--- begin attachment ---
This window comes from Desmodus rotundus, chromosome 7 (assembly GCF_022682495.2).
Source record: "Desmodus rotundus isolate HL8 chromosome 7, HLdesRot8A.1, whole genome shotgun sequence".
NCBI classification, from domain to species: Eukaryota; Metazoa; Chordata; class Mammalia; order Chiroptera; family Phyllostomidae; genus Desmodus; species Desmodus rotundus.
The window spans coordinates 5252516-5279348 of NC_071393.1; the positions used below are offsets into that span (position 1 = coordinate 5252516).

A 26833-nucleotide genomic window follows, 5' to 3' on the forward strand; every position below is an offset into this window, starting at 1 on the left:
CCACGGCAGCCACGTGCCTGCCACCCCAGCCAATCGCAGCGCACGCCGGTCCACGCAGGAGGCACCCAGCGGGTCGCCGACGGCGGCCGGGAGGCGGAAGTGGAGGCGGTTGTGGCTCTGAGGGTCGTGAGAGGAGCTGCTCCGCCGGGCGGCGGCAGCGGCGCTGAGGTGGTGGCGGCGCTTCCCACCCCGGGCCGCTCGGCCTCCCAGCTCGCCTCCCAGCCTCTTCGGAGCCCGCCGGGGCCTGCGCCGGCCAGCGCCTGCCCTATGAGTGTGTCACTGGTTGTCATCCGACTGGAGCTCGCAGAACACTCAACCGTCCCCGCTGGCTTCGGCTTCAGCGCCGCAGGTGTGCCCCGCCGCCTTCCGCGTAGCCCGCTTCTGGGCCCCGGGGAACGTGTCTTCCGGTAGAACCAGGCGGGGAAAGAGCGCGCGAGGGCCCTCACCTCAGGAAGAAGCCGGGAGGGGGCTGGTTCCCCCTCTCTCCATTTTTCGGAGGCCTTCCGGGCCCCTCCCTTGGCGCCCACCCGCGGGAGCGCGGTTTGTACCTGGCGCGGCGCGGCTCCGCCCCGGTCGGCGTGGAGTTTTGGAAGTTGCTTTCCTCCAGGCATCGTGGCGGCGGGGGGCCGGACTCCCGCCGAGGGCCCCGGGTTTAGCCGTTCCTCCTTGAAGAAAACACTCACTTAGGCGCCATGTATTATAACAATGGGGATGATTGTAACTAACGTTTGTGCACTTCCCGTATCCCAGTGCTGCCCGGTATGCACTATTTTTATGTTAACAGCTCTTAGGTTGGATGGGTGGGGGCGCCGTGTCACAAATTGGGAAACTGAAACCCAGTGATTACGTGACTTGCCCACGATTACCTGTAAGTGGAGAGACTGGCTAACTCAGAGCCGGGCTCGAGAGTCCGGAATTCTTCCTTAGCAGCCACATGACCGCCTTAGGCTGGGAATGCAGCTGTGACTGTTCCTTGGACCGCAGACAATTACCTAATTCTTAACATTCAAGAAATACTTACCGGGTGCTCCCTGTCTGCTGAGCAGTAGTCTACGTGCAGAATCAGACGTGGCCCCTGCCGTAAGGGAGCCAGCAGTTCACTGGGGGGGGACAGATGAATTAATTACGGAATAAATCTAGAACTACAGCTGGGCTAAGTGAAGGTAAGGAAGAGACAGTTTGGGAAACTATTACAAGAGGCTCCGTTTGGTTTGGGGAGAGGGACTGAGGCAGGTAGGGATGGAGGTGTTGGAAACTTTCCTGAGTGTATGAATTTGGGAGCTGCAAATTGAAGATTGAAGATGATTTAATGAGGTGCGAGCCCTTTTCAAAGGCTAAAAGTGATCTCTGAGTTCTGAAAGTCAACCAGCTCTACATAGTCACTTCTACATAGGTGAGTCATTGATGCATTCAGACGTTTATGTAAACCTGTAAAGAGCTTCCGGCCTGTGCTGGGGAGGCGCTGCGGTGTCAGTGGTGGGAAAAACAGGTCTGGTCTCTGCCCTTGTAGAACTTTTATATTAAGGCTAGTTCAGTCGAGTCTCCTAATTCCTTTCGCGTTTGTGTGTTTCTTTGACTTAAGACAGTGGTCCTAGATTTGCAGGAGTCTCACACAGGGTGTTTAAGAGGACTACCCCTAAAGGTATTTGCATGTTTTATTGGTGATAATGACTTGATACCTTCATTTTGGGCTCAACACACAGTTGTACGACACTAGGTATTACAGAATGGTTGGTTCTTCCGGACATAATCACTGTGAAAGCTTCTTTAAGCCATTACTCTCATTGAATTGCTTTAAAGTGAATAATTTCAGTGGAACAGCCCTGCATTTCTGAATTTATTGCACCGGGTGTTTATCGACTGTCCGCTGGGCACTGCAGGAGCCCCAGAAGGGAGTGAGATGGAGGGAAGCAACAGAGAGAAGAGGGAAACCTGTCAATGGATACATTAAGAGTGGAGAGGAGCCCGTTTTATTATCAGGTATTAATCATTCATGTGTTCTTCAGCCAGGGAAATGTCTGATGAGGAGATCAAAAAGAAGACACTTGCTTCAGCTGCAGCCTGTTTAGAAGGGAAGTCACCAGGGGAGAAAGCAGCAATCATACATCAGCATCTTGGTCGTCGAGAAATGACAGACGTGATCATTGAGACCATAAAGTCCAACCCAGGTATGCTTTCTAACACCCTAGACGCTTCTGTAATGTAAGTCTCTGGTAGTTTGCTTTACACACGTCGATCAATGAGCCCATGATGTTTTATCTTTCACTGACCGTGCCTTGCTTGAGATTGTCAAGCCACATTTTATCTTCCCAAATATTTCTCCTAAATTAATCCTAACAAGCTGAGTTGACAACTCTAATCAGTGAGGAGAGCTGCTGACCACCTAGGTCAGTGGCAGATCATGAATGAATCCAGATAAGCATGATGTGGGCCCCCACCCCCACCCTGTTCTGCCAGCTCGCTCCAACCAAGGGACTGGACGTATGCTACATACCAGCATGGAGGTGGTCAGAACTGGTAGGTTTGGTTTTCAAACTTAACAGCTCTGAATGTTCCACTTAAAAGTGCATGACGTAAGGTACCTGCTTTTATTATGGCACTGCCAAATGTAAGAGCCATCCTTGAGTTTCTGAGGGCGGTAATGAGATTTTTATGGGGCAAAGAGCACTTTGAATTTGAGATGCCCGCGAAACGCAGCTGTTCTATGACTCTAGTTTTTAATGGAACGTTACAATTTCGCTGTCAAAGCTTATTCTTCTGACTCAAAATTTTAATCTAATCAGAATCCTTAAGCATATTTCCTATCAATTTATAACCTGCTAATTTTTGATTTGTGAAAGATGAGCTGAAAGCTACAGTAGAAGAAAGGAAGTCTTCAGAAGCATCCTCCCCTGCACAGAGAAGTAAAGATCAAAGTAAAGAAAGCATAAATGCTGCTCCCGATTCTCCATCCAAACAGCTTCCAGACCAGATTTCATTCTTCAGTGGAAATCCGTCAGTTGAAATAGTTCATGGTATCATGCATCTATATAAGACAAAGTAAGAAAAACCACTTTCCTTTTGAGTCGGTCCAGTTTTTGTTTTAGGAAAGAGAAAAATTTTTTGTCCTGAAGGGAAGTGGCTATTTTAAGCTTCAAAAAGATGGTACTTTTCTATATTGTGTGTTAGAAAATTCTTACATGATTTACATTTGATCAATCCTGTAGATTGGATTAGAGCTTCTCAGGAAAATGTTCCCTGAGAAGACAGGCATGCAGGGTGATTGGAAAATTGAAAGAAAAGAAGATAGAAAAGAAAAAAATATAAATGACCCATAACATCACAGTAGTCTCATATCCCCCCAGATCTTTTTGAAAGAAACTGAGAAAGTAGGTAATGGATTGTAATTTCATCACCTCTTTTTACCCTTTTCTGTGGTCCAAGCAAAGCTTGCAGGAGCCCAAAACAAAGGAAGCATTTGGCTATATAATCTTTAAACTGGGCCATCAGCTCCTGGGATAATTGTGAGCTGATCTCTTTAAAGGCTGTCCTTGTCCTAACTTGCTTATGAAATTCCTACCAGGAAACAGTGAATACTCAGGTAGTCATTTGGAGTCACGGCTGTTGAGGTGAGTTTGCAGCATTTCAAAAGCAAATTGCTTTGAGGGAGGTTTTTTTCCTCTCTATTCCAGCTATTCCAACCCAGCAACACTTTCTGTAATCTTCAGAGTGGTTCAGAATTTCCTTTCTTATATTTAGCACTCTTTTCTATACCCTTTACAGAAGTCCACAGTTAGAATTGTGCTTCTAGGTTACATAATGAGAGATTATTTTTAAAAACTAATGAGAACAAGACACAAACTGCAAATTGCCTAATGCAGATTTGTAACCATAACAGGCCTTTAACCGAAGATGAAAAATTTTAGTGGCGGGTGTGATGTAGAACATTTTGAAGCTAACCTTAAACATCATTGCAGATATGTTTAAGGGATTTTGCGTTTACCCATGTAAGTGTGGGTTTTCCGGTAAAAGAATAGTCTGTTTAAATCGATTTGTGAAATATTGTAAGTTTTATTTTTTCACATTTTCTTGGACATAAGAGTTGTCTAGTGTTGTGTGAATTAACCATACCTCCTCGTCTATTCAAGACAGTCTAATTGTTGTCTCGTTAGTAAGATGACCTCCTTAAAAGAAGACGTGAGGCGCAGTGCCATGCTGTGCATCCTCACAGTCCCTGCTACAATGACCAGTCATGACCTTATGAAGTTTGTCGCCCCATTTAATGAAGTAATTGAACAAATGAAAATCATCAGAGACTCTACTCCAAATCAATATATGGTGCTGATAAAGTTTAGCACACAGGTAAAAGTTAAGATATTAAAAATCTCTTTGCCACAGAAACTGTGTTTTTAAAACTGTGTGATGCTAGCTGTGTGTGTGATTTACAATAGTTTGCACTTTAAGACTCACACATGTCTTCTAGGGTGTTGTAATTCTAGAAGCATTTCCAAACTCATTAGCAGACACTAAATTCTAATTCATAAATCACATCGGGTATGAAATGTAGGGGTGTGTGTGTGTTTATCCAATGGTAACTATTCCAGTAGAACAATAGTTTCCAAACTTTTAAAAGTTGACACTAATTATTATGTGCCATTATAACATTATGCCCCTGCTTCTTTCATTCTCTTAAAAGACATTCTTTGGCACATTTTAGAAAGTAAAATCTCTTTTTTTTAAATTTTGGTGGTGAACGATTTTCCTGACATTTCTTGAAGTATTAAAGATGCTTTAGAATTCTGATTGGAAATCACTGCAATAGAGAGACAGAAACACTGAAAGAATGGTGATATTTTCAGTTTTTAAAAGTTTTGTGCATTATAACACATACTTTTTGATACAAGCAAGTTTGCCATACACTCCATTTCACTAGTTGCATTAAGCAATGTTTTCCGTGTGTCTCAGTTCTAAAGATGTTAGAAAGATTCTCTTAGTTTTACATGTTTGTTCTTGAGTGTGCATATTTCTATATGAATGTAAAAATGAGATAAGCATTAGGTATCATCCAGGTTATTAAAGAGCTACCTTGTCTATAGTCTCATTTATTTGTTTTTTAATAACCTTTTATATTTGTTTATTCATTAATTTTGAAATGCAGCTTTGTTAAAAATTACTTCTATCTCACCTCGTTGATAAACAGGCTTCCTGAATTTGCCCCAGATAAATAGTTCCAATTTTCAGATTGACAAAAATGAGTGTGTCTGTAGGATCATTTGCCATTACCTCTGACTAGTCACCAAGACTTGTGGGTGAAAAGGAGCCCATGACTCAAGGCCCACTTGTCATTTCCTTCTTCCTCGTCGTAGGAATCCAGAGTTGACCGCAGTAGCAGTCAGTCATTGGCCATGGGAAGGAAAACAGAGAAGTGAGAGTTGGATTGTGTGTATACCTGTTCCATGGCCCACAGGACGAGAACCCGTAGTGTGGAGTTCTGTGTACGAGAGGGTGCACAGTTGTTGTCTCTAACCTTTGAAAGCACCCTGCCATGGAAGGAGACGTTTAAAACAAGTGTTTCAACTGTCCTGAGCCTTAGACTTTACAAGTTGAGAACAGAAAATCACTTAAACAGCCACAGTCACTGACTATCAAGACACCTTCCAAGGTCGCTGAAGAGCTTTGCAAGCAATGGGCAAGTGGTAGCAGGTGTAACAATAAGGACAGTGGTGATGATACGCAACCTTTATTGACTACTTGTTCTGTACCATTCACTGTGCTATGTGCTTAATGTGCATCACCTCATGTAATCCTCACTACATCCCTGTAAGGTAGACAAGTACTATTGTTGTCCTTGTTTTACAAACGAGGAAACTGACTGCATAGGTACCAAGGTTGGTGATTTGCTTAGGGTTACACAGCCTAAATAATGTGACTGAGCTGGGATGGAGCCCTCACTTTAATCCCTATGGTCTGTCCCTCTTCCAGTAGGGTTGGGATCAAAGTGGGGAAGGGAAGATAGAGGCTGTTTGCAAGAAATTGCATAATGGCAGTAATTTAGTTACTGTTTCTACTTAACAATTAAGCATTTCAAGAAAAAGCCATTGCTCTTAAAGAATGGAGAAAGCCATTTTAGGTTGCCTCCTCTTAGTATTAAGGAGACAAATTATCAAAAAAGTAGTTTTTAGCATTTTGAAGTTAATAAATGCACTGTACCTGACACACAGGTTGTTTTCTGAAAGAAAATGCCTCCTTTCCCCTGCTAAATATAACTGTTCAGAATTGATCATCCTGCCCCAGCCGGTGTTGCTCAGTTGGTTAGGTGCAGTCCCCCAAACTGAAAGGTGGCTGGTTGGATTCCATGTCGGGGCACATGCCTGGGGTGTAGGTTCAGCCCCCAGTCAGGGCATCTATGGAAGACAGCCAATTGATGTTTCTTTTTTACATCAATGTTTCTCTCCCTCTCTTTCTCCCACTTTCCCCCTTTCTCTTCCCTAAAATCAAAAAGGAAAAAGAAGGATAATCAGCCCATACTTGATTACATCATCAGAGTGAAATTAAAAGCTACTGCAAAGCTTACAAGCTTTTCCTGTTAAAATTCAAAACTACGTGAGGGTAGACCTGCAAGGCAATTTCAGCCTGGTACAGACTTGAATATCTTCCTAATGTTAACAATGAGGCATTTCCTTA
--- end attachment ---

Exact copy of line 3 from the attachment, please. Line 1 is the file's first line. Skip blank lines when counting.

NCBI classification, from domain to species: Eukaryota; Metazoa; Chordata; class Mammalia; order Chiroptera; family Phyllostomidae; genus Desmodus; species Desmodus rotundus.